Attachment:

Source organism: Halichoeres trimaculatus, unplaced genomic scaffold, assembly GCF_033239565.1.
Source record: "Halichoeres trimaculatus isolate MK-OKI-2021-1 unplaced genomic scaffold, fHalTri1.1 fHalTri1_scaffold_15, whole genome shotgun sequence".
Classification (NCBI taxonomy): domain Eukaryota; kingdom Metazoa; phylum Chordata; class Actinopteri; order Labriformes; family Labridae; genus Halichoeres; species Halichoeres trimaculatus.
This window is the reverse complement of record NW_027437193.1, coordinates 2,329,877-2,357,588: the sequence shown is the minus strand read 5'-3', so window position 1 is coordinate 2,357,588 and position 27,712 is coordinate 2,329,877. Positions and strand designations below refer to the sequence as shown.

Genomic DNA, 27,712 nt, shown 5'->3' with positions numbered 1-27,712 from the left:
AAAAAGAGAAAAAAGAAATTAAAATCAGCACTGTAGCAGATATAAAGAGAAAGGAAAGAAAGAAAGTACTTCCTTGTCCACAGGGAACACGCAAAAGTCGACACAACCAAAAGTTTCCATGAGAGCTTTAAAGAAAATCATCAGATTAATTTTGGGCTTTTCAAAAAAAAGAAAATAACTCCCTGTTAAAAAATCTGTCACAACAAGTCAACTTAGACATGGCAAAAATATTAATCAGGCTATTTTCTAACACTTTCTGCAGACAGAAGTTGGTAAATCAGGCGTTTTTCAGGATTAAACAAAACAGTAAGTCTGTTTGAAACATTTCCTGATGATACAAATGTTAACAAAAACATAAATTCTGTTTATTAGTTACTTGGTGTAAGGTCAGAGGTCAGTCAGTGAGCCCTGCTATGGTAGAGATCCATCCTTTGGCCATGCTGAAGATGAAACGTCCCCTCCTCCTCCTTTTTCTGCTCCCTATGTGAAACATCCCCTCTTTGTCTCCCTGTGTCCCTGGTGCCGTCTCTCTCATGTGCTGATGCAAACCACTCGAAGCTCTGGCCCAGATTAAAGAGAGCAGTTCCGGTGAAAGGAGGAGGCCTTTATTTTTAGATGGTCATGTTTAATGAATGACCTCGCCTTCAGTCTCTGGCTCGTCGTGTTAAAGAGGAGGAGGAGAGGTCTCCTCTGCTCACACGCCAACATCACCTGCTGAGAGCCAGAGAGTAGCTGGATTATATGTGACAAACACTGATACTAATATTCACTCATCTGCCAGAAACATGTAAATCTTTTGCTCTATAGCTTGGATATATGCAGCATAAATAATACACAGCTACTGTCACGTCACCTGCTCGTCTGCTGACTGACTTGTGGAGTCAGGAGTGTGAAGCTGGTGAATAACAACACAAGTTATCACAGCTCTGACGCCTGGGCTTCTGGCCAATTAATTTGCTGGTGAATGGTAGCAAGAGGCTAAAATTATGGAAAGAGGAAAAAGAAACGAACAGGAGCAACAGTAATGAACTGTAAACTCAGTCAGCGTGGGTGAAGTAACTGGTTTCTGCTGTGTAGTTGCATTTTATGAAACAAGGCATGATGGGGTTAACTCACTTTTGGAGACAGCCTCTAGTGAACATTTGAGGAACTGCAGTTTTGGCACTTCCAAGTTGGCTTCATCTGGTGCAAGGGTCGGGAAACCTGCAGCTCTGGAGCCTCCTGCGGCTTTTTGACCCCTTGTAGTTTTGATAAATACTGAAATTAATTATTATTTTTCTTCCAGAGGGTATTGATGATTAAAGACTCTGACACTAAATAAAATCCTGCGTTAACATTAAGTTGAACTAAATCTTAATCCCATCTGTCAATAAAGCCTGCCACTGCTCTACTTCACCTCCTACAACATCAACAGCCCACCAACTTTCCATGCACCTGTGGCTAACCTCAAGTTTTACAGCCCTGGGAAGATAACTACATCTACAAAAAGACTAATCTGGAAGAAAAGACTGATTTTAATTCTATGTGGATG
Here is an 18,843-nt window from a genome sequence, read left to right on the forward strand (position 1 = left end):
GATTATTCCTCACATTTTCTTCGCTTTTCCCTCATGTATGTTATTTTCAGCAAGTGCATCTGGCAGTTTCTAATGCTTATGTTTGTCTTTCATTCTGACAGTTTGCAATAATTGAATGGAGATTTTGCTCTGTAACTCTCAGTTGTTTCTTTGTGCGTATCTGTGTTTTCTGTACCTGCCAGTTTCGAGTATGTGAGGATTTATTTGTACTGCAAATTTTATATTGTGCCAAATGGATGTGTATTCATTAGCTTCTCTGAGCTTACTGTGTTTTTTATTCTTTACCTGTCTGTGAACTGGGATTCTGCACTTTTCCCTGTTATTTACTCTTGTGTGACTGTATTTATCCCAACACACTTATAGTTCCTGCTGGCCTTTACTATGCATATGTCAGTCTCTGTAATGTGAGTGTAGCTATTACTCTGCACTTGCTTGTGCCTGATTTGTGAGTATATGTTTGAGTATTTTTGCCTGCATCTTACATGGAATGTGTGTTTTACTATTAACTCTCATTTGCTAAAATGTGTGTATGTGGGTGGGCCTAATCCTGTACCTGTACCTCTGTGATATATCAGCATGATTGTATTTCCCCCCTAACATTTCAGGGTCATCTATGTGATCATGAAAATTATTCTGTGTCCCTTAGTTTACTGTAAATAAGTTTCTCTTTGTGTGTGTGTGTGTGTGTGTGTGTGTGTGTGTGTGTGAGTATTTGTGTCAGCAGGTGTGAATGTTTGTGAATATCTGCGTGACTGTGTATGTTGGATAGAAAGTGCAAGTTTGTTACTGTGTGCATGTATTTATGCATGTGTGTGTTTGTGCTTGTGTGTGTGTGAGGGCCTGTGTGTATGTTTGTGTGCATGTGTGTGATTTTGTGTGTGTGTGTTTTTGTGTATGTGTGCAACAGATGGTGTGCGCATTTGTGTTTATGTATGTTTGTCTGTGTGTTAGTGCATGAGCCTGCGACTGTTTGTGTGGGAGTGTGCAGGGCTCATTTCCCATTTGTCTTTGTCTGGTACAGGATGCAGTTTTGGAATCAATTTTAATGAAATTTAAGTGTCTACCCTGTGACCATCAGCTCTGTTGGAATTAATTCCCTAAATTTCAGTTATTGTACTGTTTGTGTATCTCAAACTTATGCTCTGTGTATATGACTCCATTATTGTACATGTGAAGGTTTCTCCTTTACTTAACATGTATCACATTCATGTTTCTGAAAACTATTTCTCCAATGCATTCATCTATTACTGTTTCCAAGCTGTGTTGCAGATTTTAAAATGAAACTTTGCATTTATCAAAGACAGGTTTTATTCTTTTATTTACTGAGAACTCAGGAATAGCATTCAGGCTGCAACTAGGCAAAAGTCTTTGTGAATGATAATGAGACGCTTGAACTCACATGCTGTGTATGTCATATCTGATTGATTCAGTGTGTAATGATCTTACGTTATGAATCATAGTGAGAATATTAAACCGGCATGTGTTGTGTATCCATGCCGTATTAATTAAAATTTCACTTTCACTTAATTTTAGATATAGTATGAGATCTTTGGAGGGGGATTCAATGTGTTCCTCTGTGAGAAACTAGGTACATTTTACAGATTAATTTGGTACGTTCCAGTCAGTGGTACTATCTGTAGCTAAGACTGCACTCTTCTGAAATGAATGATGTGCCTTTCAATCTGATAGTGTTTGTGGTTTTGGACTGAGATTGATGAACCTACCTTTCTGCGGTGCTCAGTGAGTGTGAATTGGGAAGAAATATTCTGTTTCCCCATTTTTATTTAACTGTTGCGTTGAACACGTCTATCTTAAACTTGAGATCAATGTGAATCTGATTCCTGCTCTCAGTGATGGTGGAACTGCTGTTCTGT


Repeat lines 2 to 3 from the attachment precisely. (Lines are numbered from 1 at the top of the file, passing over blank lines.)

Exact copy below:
Source record: "Halichoeres trimaculatus isolate MK-OKI-2021-1 unplaced genomic scaffold, fHalTri1.1 fHalTri1_scaffold_15, whole genome shotgun sequence".
Classification (NCBI taxonomy): domain Eukaryota; kingdom Metazoa; phylum Chordata; class Actinopteri; order Labriformes; family Labridae; genus Halichoeres; species Halichoeres trimaculatus.